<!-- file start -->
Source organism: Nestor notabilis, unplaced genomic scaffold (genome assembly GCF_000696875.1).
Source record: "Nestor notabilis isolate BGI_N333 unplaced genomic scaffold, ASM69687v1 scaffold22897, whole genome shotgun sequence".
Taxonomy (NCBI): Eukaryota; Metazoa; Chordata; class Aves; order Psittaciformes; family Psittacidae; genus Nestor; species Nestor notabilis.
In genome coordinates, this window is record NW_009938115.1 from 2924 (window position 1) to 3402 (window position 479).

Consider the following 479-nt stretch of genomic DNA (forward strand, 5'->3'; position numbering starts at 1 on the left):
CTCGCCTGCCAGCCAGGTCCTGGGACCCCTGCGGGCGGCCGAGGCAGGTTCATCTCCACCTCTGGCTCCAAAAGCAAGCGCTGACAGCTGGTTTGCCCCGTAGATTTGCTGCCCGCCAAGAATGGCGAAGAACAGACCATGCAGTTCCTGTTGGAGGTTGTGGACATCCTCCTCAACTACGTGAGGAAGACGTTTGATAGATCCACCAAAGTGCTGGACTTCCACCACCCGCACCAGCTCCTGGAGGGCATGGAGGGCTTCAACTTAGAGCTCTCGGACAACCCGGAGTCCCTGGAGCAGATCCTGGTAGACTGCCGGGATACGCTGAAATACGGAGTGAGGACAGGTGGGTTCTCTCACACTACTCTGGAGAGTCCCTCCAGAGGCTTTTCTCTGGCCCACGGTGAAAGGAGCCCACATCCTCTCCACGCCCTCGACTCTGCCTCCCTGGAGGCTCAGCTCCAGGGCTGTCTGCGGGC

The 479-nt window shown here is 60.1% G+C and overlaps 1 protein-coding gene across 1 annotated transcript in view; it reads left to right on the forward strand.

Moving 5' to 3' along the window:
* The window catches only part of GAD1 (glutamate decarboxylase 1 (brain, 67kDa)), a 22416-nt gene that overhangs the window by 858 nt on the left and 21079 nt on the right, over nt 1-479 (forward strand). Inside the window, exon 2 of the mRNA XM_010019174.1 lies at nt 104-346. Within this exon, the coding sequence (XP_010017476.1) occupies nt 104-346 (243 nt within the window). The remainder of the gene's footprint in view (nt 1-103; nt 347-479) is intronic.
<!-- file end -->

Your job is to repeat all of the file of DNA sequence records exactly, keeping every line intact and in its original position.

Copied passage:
Source organism: Nestor notabilis, unplaced genomic scaffold (genome assembly GCF_000696875.1).
Source record: "Nestor notabilis isolate BGI_N333 unplaced genomic scaffold, ASM69687v1 scaffold22897, whole genome shotgun sequence".
Taxonomy (NCBI): Eukaryota; Metazoa; Chordata; class Aves; order Psittaciformes; family Psittacidae; genus Nestor; species Nestor notabilis.
In genome coordinates, this window is record NW_009938115.1 from 2924 (window position 1) to 3402 (window position 479).

Consider the following 479-nt stretch of genomic DNA (forward strand, 5'->3'; position numbering starts at 1 on the left):
CTCGCCTGCCAGCCAGGTCCTGGGACCCCTGCGGGCGGCCGAGGCAGGTTCATCTCCACCTCTGGCTCCAAAAGCAAGCGCTGACAGCTGGTTTGCCCCGTAGATTTGCTGCCCGCCAAGAATGGCGAAGAACAGACCATGCAGTTCCTGTTGGAGGTTGTGGACATCCTCCTCAACTACGTGAGGAAGACGTTTGATAGATCCACCAAAGTGCTGGACTTCCACCACCCGCACCAGCTCCTGGAGGGCATGGAGGGCTTCAACTTAGAGCTCTCGGACAACCCGGAGTCCCTGGAGCAGATCCTGGTAGACTGCCGGGATACGCTGAAATACGGAGTGAGGACAGGTGGGTTCTCTCACACTACTCTGGAGAGTCCCTCCAGAGGCTTTTCTCTGGCCCACGGTGAAAGGAGCCCACATCCTCTCCACGCCCTCGACTCTGCCTCCCTGGAGGCTCAGCTCCAGGGCTGTCTGCGGGC

The 479-nt window shown here is 60.1% G+C and overlaps 1 protein-coding gene across 1 annotated transcript in view; it reads left to right on the forward strand.

Moving 5' to 3' along the window:
* The window catches only part of GAD1 (glutamate decarboxylase 1 (brain, 67kDa)), a 22416-nt gene that overhangs the window by 858 nt on the left and 21079 nt on the right, over nt 1-479 (forward strand). Inside the window, exon 2 of the mRNA XM_010019174.1 lies at nt 104-346. Within this exon, the coding sequence (XP_010017476.1) occupies nt 104-346 (243 nt within the window). The remainder of the gene's footprint in view (nt 1-103; nt 347-479) is intronic.